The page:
PTM (Page-To-Map): 12
Other Offenses: The “Foreword” is just a single page fictitious in-universe quote. Shockingly enough, there’s actually a SECOND map on page 18, after the fake quote, and before the story has even started! The “Appendix” at the end is the granddaddy of all Glossaries. It includes a fucking pronunciation guide, and a pathetically long list of made-up words and phrases in a bunch of nonsense fantasy languages. It doesn’t have as many offenses as the Dragonlance Chronicles does, but of the offenses it does have, it goes way fucking overboard, to an embarrassing extent.
Overall Score: Automatic Fail (4) – Map at page 12 (another at page 18), fake in-universe quote, and “Appendix” at the end
The Sword of Truth series by Terry Goodkind
First Book: Wizard’s First Rule (1994)
PTM (Page-To-Map): 8
Other Offenses: Two-page map on pages 8-9. However, there are no other offenses. No fictitious quotes, glossary or prologue at all. So close, yet so very far away.
Overall Score: Automatic Fail (1) – Map at page 8. No other offenses.
The Witcher Saga: Blood of Elves by Andrzej Sapkowski
PTM (Page-To-Map): No map!
Other Offenses: This one nearly squeaked by. There is just a single half-page fictitious in-universe quote before the first chapter. Otherwise, that’s it.
Overall Score: One offense. Fail. (1) – Fictional quote.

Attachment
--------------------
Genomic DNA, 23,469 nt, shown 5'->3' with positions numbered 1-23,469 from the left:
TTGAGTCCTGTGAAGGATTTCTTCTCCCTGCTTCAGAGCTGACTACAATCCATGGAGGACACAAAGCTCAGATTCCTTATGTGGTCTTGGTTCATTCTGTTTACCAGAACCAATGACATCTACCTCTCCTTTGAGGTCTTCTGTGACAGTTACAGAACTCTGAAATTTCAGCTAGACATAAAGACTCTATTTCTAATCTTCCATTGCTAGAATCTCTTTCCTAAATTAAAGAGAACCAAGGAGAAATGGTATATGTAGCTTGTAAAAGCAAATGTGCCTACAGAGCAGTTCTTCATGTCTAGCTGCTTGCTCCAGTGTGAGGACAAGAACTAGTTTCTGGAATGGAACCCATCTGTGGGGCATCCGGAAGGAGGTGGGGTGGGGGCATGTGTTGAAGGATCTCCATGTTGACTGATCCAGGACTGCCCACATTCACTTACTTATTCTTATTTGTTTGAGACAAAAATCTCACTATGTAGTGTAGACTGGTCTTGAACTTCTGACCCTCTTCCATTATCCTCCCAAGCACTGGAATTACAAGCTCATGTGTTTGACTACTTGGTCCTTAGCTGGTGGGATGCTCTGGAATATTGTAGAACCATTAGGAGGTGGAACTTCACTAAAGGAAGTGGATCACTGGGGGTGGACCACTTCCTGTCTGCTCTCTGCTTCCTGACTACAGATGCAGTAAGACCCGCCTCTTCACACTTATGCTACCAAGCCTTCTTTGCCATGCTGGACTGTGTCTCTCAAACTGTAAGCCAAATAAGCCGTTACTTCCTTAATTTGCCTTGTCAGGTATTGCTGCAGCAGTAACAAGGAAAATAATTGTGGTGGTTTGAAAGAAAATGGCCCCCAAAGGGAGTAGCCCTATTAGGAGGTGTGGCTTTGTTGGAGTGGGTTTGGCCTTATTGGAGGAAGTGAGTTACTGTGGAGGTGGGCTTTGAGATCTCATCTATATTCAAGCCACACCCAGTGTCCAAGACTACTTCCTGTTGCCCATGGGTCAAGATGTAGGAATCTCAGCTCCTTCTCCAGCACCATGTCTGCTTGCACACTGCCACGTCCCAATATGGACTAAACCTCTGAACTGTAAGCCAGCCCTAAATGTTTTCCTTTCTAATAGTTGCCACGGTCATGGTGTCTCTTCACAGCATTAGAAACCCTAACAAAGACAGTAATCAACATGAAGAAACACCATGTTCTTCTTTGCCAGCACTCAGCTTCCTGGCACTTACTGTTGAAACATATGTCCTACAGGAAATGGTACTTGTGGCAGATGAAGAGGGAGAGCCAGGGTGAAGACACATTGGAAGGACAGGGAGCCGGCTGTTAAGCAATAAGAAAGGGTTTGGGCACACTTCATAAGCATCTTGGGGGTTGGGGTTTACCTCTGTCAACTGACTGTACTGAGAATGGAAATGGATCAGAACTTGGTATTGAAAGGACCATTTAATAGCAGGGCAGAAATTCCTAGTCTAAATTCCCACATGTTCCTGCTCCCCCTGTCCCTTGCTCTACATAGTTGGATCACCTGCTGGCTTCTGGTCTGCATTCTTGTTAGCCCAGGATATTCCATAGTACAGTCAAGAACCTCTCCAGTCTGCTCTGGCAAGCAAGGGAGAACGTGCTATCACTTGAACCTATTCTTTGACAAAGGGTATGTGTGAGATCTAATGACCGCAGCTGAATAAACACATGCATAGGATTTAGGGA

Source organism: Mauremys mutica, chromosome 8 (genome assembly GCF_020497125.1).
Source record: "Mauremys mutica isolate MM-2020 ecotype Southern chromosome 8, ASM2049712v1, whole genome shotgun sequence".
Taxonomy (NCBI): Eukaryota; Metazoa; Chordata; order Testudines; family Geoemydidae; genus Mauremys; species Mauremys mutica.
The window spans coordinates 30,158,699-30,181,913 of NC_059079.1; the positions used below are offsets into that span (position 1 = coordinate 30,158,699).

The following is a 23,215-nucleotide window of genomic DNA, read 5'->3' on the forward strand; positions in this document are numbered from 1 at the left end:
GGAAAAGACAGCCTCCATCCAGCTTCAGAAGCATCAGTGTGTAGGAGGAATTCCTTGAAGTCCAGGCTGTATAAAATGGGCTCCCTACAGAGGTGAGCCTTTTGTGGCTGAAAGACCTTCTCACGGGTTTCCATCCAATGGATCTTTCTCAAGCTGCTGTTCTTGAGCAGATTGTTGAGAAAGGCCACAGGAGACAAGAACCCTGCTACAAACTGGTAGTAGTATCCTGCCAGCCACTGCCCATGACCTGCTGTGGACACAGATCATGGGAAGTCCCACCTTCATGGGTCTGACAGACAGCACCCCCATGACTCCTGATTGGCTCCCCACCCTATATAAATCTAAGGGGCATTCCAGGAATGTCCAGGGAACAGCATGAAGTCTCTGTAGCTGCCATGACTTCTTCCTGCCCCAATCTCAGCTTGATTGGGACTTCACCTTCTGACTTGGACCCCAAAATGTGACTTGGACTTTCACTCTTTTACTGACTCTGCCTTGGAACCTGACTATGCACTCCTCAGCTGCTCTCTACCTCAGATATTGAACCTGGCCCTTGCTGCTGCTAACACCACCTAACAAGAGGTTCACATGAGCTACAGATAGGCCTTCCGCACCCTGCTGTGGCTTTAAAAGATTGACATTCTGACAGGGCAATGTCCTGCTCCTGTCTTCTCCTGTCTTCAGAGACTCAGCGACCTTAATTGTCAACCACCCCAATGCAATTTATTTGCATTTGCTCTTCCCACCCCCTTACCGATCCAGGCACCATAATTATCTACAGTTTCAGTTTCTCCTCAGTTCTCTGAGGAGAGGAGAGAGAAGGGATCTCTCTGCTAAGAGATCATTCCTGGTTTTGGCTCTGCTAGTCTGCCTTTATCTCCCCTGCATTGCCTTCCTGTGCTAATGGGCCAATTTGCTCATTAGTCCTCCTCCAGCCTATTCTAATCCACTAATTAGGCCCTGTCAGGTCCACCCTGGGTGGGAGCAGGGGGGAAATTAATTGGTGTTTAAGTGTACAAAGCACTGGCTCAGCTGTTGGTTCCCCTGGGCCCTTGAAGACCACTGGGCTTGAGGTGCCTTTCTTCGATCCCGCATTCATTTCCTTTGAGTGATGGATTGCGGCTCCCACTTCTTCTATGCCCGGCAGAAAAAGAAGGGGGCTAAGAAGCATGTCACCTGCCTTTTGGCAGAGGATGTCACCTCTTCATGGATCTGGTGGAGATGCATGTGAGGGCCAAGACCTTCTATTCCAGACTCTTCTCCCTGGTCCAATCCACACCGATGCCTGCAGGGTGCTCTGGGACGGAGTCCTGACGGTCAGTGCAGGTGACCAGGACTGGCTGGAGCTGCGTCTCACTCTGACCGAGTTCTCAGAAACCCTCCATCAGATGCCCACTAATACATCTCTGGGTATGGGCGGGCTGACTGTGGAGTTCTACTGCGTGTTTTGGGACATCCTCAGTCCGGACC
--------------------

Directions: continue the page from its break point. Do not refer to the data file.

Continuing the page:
His Dark Materials Trilogy by Philip Pullman
First Book: The Golden Compass (1995)
PTM (Page-To-Map): No map!
Other Offenses: The only real offense here is the John Milton quote from Paradise Lost on Page 9. It’s a penalty, but a classy one. I’m willing to waive the penalty here because it’s a quote from a real book, and there’s no other screw-ups.
Overall Score: Pass! (0)
Since I don’t have the first four books of A Song of Ice and Fire in my possession, we’ll have to make due with the latest one:
A Song of Ice and Fire series by George R.R. Martin
Latest Book: A Dance with Dragons (2011)
PTM (Page-To-Map): 0
Other Offenses: Sweet Tapdancing Christ. How is it possible to get a 0 for PTM? Well, the map is actually printed on the inside cover! The first page of the actual book is just the second page of the map! My God… this is an abomination. And I’m not even close to getting started. Pages 11, 13 and 15 all have different maps! That’s a total of four maps, one of them two pages, before we get even to the first page of the story. Might as well mention too that it starts on a prologue. Should I even bring up that the Appendix is 53 fucking pages long? I guess it also goes without saying that the same map on the inside cover and first page is also mirrored on the last page and back inside cover, bringing the total map count to five (7 pages). This is the end of days.
Overall Score: Automatic Fail (7) – Five maps, a prologue, and one bloated appendix
Based purely on the numbers and my own imagination, I’d be willing to surmise that Tolkien started off the whole nonsense. Around the seventies, there wasn’t as much adherence to the “unwritten fantasy rule” of bullshit maps, and it was a lot more “experimental.” It wasn’t about aping Tolkien. Then, in the 80s as Dungeons & Dragons came into the forefront of the fantasy genre, maps, glossaries, and fake quotes came back into full fucking force. However, as recent fantasy seems to attest to, there is less and less reliance on the old standard fantasy tropes and genre conventions to make the books look “respectable.” Except…
Well, except for that fuckturd load of a book “A Dance with Dragons.” I can’t even begin to understand how that fits into anything. The excesses of irrelevant bullshit that book contains borders on complete madness.
Stay tuned for the final installment, Part 3!